The damage has been done. China is trying to reverse its one-child policies, but the superpower’s social fabric has been permanently frayed by the destructive ideology it codified in 1980.
We have yet to observe the full effect anti-family ideology has had on China’s social and economic infrastructure, but we know its culture and economy have been drastically influenced. Because most families preferred to have a single son instead of a single daughter, females have been marginalized and discarded, leaving a significant gender gap in the Chinese population. Millions of missing women in a society has spawned a warped culture in which rape is common and men celebrate “Single’s Day,” which has evolved into the shopping equivalent of Black Friday in the US.
The difficulty of finding a partner is now normalized and accepted, but it has economic implications as well. China’s fatal policy decisions were founded on the assumption that less is more—that fewer people in a country means fewer burdens on society and more resources for everyone else. But rather than lightening social burdens, Chinese policy has destroyed generations of laborers, producers, and consumers, and the country is now experiencing slower economic growth because of its crippled population. More fundamentally, it fails to recognize that the production of a country is not fixed—that increased innovation and increased efficiency generate benefits for all.
Though it is easy to assume that a country of more people fewer more resources for each person, it actually means more ideas, more innovation, and more buyers and sellers. Over the past 100 years the world has seen exponential population growth and, simultaneously, drastic improvements in wealth and standards of living. As the world changes, human ideas are what drive new technology that allows people adapt and flourish. Embracing children as assets instead of liabilities has real and positive implications for economic growth and human flourishing, and this is by design.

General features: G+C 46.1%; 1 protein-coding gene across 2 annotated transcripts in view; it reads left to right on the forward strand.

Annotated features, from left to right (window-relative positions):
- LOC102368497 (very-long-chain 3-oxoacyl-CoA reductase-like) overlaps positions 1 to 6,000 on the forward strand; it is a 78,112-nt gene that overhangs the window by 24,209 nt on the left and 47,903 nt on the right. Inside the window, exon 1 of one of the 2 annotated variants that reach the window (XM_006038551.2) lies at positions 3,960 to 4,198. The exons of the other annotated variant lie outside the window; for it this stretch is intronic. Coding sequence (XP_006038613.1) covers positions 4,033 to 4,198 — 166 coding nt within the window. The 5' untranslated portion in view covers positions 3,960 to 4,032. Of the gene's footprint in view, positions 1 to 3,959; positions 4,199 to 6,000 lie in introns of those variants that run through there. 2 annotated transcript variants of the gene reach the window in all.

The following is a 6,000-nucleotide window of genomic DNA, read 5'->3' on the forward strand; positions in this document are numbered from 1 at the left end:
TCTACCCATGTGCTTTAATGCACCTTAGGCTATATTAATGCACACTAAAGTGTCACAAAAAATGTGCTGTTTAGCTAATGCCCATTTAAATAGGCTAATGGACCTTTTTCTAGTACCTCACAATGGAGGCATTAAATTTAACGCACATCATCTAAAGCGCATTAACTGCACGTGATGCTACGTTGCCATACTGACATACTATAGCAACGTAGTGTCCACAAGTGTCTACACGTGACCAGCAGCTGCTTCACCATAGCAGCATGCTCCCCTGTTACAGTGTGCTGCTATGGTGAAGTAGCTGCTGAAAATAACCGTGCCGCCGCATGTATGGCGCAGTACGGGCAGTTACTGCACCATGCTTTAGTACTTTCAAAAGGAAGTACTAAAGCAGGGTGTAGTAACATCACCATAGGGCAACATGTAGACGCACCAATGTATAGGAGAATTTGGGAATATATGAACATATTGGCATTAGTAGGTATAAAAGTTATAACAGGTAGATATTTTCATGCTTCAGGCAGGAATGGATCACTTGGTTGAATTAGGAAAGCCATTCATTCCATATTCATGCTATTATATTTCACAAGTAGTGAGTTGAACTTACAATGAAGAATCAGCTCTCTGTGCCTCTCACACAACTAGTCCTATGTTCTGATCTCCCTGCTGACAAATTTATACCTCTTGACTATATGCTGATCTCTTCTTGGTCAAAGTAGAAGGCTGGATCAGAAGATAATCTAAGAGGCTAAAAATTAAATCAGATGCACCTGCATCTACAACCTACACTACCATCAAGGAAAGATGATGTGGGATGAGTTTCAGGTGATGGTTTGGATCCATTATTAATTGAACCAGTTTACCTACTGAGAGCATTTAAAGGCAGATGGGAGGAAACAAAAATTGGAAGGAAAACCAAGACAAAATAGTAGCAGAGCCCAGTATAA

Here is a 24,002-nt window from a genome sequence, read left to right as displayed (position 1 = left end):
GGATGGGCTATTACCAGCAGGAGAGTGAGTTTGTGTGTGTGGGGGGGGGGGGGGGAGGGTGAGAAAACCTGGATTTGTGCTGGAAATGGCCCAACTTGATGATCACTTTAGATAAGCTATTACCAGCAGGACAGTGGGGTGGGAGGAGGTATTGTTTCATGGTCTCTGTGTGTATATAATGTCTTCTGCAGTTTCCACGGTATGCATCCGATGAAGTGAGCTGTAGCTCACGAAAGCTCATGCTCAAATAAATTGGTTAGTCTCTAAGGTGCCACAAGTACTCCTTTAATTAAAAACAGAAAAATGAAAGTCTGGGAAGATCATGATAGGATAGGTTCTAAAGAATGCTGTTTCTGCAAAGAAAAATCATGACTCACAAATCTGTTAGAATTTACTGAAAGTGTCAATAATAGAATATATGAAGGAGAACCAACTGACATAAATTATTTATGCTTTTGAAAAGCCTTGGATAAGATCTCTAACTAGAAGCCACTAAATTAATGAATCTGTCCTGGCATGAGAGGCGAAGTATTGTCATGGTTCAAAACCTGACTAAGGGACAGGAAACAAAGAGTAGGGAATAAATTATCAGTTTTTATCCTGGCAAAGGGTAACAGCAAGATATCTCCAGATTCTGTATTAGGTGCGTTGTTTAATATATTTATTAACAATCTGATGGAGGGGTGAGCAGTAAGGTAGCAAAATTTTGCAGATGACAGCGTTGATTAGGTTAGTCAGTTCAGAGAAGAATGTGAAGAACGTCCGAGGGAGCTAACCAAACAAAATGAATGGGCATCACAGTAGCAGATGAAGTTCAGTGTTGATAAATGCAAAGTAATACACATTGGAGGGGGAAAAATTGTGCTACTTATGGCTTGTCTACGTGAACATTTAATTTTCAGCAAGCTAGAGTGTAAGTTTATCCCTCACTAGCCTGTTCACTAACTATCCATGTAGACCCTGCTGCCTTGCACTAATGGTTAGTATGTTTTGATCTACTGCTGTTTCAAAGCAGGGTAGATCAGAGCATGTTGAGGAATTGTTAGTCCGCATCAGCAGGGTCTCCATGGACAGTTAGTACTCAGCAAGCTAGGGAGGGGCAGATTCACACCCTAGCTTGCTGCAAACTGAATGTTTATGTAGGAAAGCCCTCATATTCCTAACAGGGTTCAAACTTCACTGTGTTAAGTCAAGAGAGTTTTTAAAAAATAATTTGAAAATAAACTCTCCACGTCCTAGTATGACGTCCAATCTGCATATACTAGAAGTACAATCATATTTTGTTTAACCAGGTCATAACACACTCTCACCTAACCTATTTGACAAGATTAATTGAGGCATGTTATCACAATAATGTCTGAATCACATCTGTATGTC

For different reasons, American social norms surrounding marriage, family, and childbearing have also changed in the past four decades. 2020 held a record low for the US birth rate, which fell for the sixth year in a row. Researchers who champion abortion as an opportunity for progress among low-class populations make claims similar to those of the Chinese government—less is more. Some pro-abortion ideas, such as those displayed in The Turnaway Study, conclude the absence of unwanted children will lower crime, eradicate poverty, and improve life for existing children.
Abortion legality is not the only force threatening future generations of Americans. Women who aspire to be mothers in the United States express the impossible dichotomies they face. As one of the only wealthy countries that does not provide paid parental leave or postnatal support, the US is far behind the family policy other developed nations. Even at a local level, women feel isolated from their communities and expected to be fully sufficient, never asking for help from anyone who isn’t a relative.
It’s up to our communities to reverse this trend. We are familiar with the phrase, “It takes a village…,” and this still rings true even in our individualistic culture. There is hope for the US to improve in its pro-natal policies, and this is something we should all be marching for.
Until then, we must be neighborly in our support of parents, serious about our own willingness to engage in foster care and adoption, mindful about our workplaces’ demeanor towards family, and aware of how our churches and local institutions resource potential and current parents.
From China, we are learning that children, even the ones born into less-than-ideal financial and familial situations, are essential to society. We must claim responsibility for the next generation of our families, of our businesses, and of our culture at large. Children, by contemporary standards, are often considered inconvenient, needy, and they affect the productivity of a parent and a company. However, as proven over the course of history, they will positively affect the larger economy in the long run.
Though the gruesome history of Chinese family policy sounds unthinkable to Americans, we must be aware of our own trends and fight to protect the dignity of children and families. Our lawmakers, churches, workplaces, and communities need to heed the warnings of a government who tried its hand at playing God and is facing tragic consequences. For the sake of all of us, we must welcome all life.